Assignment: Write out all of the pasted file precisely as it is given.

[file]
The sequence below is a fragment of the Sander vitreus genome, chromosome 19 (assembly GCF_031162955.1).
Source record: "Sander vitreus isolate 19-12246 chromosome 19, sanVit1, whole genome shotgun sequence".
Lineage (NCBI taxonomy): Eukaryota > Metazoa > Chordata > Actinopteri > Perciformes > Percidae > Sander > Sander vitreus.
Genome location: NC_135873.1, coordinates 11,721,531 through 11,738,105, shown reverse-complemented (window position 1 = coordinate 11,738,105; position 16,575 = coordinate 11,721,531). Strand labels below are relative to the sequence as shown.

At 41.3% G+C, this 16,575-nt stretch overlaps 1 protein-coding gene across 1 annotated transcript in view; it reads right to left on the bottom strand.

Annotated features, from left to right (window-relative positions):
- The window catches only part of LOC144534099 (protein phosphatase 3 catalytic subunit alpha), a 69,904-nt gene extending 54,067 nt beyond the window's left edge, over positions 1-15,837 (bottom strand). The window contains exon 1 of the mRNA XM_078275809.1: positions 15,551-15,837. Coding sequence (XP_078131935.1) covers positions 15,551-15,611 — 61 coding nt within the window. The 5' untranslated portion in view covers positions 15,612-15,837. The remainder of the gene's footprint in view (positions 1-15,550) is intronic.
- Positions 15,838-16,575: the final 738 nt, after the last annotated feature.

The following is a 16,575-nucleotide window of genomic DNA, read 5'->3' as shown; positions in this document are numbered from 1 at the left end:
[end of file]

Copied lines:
The sequence below is a fragment of the Sander vitreus genome, chromosome 19 (assembly GCF_031162955.1).
Source record: "Sander vitreus isolate 19-12246 chromosome 19, sanVit1, whole genome shotgun sequence".
Lineage (NCBI taxonomy): Eukaryota > Metazoa > Chordata > Actinopteri > Perciformes > Percidae > Sander > Sander vitreus.
Genome location: NC_135873.1, coordinates 11,721,531 through 11,738,105, shown reverse-complemented (window position 1 = coordinate 11,738,105; position 16,575 = coordinate 11,721,531). Strand labels below are relative to the sequence as shown.

At 41.3% G+C, this 16,575-nt stretch overlaps 1 protein-coding gene across 1 annotated transcript in view; it reads right to left on the bottom strand.

Annotated features, from left to right (window-relative positions):
- The window catches only part of LOC144534099 (protein phosphatase 3 catalytic subunit alpha), a 69,904-nt gene extending 54,067 nt beyond the window's left edge, over positions 1-15,837 (bottom strand). The window contains exon 1 of the mRNA XM_078275809.1: positions 15,551-15,837. Coding sequence (XP_078131935.1) covers positions 15,551-15,611 — 61 coding nt within the window. The 5' untranslated portion in view covers positions 15,612-15,837. The remainder of the gene's footprint in view (positions 1-15,550) is intronic.
- Positions 15,838-16,575: the final 738 nt, after the last annotated feature.

The following is a 16,575-nucleotide window of genomic DNA, read 5'->3' as shown; positions in this document are numbered from 1 at the left end: